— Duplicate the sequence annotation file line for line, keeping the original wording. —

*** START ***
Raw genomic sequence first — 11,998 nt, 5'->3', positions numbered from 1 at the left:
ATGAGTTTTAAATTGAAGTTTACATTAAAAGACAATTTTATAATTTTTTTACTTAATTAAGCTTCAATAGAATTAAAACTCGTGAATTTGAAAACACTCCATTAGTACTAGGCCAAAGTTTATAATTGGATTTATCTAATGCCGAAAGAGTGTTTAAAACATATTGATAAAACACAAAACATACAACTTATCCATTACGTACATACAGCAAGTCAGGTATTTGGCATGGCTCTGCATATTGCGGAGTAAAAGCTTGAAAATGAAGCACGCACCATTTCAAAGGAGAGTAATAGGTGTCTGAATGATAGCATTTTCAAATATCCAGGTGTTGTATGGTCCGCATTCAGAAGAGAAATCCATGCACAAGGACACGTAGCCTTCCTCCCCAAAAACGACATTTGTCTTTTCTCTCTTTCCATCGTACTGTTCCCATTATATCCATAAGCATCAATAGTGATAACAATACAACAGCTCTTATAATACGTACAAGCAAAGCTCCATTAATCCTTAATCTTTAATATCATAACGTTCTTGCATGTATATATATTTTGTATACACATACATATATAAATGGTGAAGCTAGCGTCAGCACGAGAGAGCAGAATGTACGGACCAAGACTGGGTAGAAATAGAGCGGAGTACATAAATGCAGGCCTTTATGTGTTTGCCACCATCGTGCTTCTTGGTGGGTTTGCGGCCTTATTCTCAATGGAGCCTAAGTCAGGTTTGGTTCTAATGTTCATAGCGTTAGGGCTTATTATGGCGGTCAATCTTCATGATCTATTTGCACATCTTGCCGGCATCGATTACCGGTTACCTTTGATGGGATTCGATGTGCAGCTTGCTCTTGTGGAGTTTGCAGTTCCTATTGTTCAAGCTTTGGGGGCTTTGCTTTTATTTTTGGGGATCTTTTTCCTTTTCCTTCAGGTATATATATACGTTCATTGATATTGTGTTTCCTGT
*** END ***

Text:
Raw genomic sequence first — 11,998 nt, 5'->3', positions numbered from 1 at the left:
ATGAGTTTTAAATTGAAGTTTACATTAAAAGACAATTTTATAATTTTTTTACTTAATTAAGCTTCAATAGAATTAAAACTCGTGAATTTGAAAACACTCCATTAGTACTAGGCCAAAGTTTATAATTGGATTTATCTAATGCCGAAAGAGTGTTTAAAACATATTGATAAAACACAAAACATACAACTTATCCATTACGTACATACAGCAAGTCAGGTATTTGGCATGGCTCTGCATATTGCGGAGTAAAAGCTTGAAAATGAAGCACGCACCATTTCAAAGGAGAGTAATAGGTGTCTGAATGATAGCATTTTCAAATATCCAGGTGTTGTATGGTCCGCATTCAGAAGAGAAATCCATGCACAAGGACACGTAGCCTTCCTCCCCAAAAACGACATTTGTCTTTTCTCTCTTTCCATCGTACTGTTCCCATTATATCCATAAGCATCAATAGTGATAACAATACAACAGCTCTTATAATACGTACAAGCAAAGCTCCATTAATCCTTAATCTTTAATATCATAACGTTCTTGCATGTATATATATTTTGTATACACATACATATATAAATGGTGAAGCTAGCGTCAGCACGAGAGAGCAGAATGTACGGACCAAGACTGGGTAGAAATAGAGCGGAGTACATAAATGCAGGCCTTTATGTGTTTGCCACCATCGTGCTTCTTGGTGGGTTTGCGGCCTTATTCTCAATGGAGCCTAAGTCAGGTTTGGTTCTAATGTTCATAGCGTTAGGGCTTATTATGGCGGTCAATCTTCATGATCTATTTGCACATCTTGCCGGCATCGATTACCGGTTACCTTTGATGGGATTCGATGTGCAGCTTGCTCTTGTGGAGTTTGCAGTTCCTATTGTTCAAGCTTTGGGGGCTTTGCTTTTATTTTTGGGGATCTTTTTCCTTTTCCTTCAGGTATATATATACGTTCATTGATATTGTGTTTCCTGT